by sapphire wyvern ( 1153271 ) on Friday March 20, 2009 @10:19AM (#27267885)

    This is not a new situation. The car industry discovered that it was impossible to build cars without cross licensing between all the major manufacturers in the 1950s.

    Thus creating a nice high barrier to entry to protect the incumbent oligarchs. Further evidence that the current patent regime is certainly not good for the quality of the market.

  • by transporter_ii ( 986545 ) on Friday March 20, 2009 @11:17AM (#27268715) Homepage

    Without the Internet, just 10 - 15 years ago...you probably wouldn't have heard about any of this unless you happened to be involved in it.

    Maybe some trade publications would have covered it, but there were few newspapers that would have.

    It's been going on for a while, it is just that the last few years, Slashdot made it front page news for geeks everywhere.

    The Internet was a game changing, disruptive technology. Maybe things will change a *little* simply because there are people getting fed up with it. Whereas, in the past, it was just business as usual.

    I know after watching what happened to SCO, I would have to have some kind of freaking air tight case to sue a company involved in Linux.

    Even if SCO had one, they would have still lost.


  • Re:Virtual Earth? (Score:3, Interesting)

    by TheRaven64 ( 641858 ) on Friday March 20, 2009 @11:47AM (#27269195) Journal
    Heh, I forgot MS bought AutoRoute. I remember running that software on a 386 (16MHz, I think, with 5MB of RAM). It took around 2-5 seconds for each potential route and around two minutes to find all viable alternatives. Being a DOS program, it included its own printer drivers to output graphics and let you print out a map and set of directions for any of the routes it found. I always think of how long it took back when I use Google maps and watch it recalculate the route in real time as I add waypoints.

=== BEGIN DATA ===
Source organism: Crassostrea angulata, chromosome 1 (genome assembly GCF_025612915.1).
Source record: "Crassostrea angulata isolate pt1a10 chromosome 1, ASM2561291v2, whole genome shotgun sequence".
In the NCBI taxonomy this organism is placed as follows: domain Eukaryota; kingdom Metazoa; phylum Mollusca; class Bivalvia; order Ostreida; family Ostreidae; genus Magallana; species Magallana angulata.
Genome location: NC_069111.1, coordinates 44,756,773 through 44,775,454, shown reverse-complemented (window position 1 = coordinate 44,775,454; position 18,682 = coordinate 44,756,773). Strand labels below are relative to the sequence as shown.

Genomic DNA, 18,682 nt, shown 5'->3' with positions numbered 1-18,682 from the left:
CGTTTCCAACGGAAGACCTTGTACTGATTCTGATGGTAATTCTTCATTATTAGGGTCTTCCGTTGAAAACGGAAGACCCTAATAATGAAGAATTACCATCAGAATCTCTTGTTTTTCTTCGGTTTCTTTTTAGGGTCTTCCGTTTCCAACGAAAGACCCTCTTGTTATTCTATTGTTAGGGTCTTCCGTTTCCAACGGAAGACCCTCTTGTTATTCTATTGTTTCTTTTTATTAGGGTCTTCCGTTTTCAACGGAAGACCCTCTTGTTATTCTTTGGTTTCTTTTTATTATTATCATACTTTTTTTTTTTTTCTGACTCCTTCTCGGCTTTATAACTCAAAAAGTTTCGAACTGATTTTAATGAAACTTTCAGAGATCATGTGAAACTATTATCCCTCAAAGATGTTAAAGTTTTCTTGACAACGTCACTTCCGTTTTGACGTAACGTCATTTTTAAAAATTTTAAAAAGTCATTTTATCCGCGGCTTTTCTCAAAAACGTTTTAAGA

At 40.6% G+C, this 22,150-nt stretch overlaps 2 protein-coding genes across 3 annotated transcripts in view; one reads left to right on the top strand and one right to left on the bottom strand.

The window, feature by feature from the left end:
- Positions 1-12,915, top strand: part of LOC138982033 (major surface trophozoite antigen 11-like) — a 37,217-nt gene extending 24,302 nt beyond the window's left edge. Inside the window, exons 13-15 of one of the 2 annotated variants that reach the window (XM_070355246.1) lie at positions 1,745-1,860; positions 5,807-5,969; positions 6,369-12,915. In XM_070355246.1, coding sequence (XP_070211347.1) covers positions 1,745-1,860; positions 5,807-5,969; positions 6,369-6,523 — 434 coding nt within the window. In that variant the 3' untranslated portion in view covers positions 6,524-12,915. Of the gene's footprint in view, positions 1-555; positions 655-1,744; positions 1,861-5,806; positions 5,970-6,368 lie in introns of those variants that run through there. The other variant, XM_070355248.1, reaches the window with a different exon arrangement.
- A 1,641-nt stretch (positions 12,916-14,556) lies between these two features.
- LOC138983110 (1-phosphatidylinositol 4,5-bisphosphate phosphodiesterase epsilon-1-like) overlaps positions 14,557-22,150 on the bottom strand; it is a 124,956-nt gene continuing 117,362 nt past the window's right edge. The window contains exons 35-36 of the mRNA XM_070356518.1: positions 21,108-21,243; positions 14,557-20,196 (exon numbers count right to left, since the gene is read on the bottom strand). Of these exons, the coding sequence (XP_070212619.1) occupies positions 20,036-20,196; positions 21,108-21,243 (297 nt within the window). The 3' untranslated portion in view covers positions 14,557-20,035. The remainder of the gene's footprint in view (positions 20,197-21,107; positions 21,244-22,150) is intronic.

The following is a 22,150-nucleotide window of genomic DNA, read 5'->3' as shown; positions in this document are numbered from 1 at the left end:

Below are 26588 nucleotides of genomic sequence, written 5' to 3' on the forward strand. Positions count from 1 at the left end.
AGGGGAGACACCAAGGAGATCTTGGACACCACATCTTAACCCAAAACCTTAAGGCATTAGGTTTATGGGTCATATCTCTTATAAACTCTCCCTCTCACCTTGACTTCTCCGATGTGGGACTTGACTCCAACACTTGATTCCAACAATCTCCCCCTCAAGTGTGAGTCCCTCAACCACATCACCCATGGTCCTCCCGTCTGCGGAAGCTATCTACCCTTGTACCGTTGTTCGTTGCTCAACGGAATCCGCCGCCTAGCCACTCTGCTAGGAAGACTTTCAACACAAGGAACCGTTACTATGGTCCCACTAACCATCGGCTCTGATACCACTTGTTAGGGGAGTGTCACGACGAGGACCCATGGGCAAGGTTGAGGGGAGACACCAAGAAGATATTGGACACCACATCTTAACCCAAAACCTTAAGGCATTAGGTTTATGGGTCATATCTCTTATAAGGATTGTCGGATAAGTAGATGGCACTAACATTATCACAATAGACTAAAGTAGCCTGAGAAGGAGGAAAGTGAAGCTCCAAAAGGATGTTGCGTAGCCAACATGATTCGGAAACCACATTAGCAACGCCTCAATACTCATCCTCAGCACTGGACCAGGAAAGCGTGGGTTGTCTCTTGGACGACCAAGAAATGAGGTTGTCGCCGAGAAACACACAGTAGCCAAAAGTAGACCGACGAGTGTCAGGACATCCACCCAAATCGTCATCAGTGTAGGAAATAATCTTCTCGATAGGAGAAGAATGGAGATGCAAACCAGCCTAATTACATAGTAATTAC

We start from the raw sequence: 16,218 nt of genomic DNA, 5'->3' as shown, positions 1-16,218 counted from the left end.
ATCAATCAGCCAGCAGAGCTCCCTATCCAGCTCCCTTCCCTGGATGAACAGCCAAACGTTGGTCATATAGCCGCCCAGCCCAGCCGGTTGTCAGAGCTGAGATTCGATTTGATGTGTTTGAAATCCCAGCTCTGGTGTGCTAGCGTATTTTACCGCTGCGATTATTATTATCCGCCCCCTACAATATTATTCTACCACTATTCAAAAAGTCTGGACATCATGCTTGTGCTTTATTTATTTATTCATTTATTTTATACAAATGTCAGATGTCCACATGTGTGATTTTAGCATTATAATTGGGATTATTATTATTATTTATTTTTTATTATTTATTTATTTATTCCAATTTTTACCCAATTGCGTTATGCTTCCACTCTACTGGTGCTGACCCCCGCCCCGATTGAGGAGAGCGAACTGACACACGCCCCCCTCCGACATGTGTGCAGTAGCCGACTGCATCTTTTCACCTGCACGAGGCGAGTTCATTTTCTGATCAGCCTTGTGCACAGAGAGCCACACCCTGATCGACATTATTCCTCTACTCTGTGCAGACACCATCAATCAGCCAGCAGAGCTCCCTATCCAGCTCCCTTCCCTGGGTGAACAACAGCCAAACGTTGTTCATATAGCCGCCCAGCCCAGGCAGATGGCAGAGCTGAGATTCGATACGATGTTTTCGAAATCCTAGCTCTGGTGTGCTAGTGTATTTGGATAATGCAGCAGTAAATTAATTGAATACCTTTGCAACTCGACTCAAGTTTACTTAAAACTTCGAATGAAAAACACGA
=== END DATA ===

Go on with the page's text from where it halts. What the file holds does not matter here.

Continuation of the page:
• Re:Total War? (Score:3, Interesting)

    by D Ninja ( 825055 ) on Friday March 20, 2009 @12:43PM (#27269947)

    STFU. In America, the "poor" are only poor because they are lazy or just plain stupid. Anyone who is willing to work hard and make a few sacrifices can easily get as much wealth as they desire.

    I'll (sort of) agree with your first part. Most of the "poor" people I know really just don't make the effort to change and improve their life. (Of course, your comment doesn't take into account unlucky streaks, people who have mental health issues, etc.)

    As for "making a few sacrifices" and "easily getting as much wealth as they desire" - not so. This works for some people, but if it was so easy, we'd have a lot more rich people. But, instead, we have a lot of middle class. (Which, arguably, for many countries, America's middle class IS rich.) To become part of the super rich, you have to come up with something awesome AND be able to sell it/market it well, you have to know the right people, or you just have to have pure dumb luck and know how to manage money afterwards. (Lottery winners have pure dumb luck, but many of them have no clue how to manage money and end back up in the poor house.)

  • by MarkvW ( 1037596 ) on Friday March 20, 2009 @01:57PM (#27271127)

    I suspect that Tom Tom's patent advocacy is going to prevent them from arguing Bilski.
    What a shame.